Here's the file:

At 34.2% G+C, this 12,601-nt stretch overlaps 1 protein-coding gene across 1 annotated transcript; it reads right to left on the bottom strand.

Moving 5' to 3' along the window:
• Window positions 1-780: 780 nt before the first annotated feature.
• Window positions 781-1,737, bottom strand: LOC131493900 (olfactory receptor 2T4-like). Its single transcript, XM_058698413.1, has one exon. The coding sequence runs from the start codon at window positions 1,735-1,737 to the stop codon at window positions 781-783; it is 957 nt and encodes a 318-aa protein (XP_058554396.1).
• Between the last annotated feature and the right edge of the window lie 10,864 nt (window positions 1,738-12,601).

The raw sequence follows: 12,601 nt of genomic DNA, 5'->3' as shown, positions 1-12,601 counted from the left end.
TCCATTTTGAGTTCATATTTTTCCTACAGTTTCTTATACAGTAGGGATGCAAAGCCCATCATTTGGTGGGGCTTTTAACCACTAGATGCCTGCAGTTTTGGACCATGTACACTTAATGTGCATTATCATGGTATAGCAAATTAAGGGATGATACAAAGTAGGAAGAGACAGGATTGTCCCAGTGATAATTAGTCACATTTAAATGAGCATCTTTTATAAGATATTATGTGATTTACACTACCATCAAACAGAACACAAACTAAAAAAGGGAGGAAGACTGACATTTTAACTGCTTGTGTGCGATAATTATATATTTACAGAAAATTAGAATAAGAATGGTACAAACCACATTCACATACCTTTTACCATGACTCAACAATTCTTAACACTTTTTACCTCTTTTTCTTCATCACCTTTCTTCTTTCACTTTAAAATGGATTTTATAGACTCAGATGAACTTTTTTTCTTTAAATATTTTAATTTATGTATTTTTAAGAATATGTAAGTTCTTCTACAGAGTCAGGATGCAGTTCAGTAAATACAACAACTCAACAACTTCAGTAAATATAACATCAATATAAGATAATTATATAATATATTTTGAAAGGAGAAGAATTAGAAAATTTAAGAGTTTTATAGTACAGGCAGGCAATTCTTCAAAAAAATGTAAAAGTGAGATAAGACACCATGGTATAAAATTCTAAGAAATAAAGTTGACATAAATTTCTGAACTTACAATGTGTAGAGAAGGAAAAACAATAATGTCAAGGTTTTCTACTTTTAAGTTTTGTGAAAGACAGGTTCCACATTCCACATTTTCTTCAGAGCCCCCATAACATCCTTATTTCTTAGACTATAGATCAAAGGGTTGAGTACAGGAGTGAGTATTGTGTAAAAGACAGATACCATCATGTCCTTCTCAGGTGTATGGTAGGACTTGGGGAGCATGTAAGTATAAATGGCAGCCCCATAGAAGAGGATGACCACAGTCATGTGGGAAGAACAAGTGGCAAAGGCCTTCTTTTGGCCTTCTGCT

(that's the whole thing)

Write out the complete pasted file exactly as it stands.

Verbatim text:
At 34.2% G+C, this 12,601-nt stretch overlaps 1 protein-coding gene across 1 annotated transcript; it reads right to left on the bottom strand.

Moving 5' to 3' along the window:
• Window positions 1-780: 780 nt before the first annotated feature.
• Window positions 781-1,737, bottom strand: LOC131493900 (olfactory receptor 2T4-like). Its single transcript, XM_058698413.1, has one exon. The coding sequence runs from the start codon at window positions 1,735-1,737 to the stop codon at window positions 781-783; it is 957 nt and encodes a 318-aa protein (XP_058554396.1).
• Between the last annotated feature and the right edge of the window lie 10,864 nt (window positions 1,738-12,601).

The raw sequence follows: 12,601 nt of genomic DNA, 5'->3' as shown, positions 1-12,601 counted from the left end.
TCCATTTTGAGTTCATATTTTTCCTACAGTTTCTTATACAGTAGGGATGCAAAGCCCATCATTTGGTGGGGCTTTTAACCACTAGATGCCTGCAGTTTTGGACCATGTACACTTAATGTGCATTATCATGGTATAGCAAATTAAGGGATGATACAAAGTAGGAAGAGACAGGATTGTCCCAGTGATAATTAGTCACATTTAAATGAGCATCTTTTATAAGATATTATGTGATTTACACTACCATCAAACAGAACACAAACTAAAAAAGGGAGGAAGACTGACATTTTAACTGCTTGTGTGCGATAATTATATATTTACAGAAAATTAGAATAAGAATGGTACAAACCACATTCACATACCTTTTACCATGACTCAACAATTCTTAACACTTTTTACCTCTTTTTCTTCATCACCTTTCTTCTTTCACTTTAAAATGGATTTTATAGACTCAGATGAACTTTTTTTCTTTAAATATTTTAATTTATGTATTTTTAAGAATATGTAAGTTCTTCTACAGAGTCAGGATGCAGTTCAGTAAATACAACAACTCAACAACTTCAGTAAATATAACATCAATATAAGATAATTATATAATATATTTTGAAAGGAGAAGAATTAGAAAATTTAAGAGTTTTATAGTACAGGCAGGCAATTCTTCAAAAAAATGTAAAAGTGAGATAAGACACCATGGTATAAAATTCTAAGAAATAAAGTTGACATAAATTTCTGAACTTACAATGTGTAGAGAAGGAAAAACAATAATGTCAAGGTTTTCTACTTTTAAGTTTTGTGAAAGACAGGTTCCACATTCCACATTTTCTTCAGAGCCCCCATAACATCCTTATTTCTTAGACTATAGATCAAAGGGTTGAGTACAGGAGTGAGTATTGTGTAAAAGACAGATACCATCATGTCCTTCTCAGGTGTATGGTAGGACTTGGGGAGCATGTAAGTATAAATGGCAGCCCCATAGAAGAGGATGACCACAGTCATGTGGGAAGAACAAGTGGCAAAGGCCTTCTTTTGGCCTTCTGCT